We have developed a Fourier transform two-dimensional infrared (2D IR) spectrometer to probe chemical reactions and biophysical processes triggered by a nanosecond temperature jump ( jump). The technical challenges for such a spectrometer involve (1) synchronization of a nanosecond -jump laser and femtosecond laser system, (2) overcoming the decreased signal-to-noise ratio from low repetition rate data acquisition, and (3) performing an interferometric measurement through a sample with a density and index of refraction that varies with time delay after the jump. The first challenge was overcome by synchronizing the two lasers to a clock derived from the Ti:sapphire oscillator, leading to timing accuracy of for delays up to . The data collection time is reduced by using undersampling with the improved signal-to-noise ratio obtained from a balanced detection scheme with a dual stripe array detector. Transient dispersed vibrational echo and 2D IR spectroscopy are applied to -methylacetamide and ubiquitin, as examples, and the spectral responses by a temperature elevation and by structural changes of the protein are compared. The synchronization of 2D IR spectroscopy with a nanosecond temperature jump without losing its sensitivity at a low repetition rate opens a new applicability of the nonlinear spectroscopy to probe a variety of molecular structure changes induced by a nanosecond perturbation.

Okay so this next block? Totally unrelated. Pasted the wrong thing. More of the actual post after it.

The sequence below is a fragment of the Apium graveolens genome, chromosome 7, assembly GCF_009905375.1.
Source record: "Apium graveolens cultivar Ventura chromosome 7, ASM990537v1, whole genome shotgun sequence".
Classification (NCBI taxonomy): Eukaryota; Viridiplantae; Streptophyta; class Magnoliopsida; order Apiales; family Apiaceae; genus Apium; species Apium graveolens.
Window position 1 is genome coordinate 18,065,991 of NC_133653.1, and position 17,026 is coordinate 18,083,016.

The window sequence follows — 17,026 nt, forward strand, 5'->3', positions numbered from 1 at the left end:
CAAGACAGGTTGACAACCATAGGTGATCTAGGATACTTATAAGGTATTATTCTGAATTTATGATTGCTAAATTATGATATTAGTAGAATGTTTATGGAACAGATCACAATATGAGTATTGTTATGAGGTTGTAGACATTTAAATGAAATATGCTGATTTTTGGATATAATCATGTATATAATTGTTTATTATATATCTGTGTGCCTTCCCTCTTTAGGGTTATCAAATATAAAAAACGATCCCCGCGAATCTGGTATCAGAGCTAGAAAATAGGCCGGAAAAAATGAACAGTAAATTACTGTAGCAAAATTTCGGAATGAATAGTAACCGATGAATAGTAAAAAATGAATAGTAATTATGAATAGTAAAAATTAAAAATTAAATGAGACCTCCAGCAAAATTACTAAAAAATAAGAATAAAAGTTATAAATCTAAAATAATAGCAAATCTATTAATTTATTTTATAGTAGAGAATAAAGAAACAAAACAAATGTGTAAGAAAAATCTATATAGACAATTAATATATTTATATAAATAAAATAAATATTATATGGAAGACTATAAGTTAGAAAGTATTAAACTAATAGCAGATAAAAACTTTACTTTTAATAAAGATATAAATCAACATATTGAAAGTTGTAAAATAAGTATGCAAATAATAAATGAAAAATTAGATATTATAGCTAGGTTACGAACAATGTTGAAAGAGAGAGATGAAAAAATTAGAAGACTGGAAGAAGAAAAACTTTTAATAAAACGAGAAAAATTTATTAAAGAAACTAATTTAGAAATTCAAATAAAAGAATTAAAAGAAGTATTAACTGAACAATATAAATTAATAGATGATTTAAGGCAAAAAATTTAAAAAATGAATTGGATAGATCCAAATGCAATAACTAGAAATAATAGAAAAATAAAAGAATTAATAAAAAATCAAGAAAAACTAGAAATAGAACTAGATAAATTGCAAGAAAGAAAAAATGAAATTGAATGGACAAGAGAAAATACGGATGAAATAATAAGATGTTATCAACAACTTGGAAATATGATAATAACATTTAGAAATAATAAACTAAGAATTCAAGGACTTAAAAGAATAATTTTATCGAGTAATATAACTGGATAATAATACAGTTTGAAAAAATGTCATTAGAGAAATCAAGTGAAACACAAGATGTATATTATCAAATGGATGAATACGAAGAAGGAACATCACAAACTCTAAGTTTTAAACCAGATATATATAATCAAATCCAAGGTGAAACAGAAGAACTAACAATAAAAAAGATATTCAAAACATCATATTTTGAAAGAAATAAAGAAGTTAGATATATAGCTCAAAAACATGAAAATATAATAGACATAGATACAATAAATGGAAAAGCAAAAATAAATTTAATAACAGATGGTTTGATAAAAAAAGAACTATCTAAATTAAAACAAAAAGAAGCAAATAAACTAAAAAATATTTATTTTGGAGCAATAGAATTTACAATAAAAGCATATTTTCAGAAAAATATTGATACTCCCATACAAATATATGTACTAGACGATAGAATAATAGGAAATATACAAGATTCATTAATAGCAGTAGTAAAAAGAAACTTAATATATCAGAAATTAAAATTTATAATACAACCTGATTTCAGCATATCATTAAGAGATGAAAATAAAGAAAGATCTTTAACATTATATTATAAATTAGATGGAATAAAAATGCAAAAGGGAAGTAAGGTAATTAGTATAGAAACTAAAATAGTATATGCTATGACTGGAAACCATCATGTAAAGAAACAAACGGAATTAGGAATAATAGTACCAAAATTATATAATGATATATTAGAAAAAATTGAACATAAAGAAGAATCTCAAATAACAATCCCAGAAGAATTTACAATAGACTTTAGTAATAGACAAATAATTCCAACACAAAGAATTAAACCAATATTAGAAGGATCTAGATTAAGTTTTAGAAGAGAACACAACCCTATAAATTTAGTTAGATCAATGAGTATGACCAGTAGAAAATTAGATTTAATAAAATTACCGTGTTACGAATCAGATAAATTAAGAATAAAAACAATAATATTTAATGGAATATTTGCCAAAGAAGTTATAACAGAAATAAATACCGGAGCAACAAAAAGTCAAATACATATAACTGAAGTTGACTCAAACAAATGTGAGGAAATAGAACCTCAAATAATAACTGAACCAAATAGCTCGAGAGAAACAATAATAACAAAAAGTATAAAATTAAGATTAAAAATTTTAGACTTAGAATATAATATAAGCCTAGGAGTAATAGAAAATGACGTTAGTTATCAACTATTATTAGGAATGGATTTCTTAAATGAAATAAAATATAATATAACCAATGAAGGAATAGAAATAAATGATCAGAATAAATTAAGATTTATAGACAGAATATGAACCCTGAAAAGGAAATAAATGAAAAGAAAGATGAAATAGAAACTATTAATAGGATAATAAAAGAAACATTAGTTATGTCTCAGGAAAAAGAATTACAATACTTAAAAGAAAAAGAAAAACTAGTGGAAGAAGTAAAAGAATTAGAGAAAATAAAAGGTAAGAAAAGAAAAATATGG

When the switch of the -jump laser is fired, we found that a significant amount of electrical noise is collected through the detector cables. Shielding the cables with grounded aluminum foil removes most of the noise but a subtraction is still needed for a DVE data collection.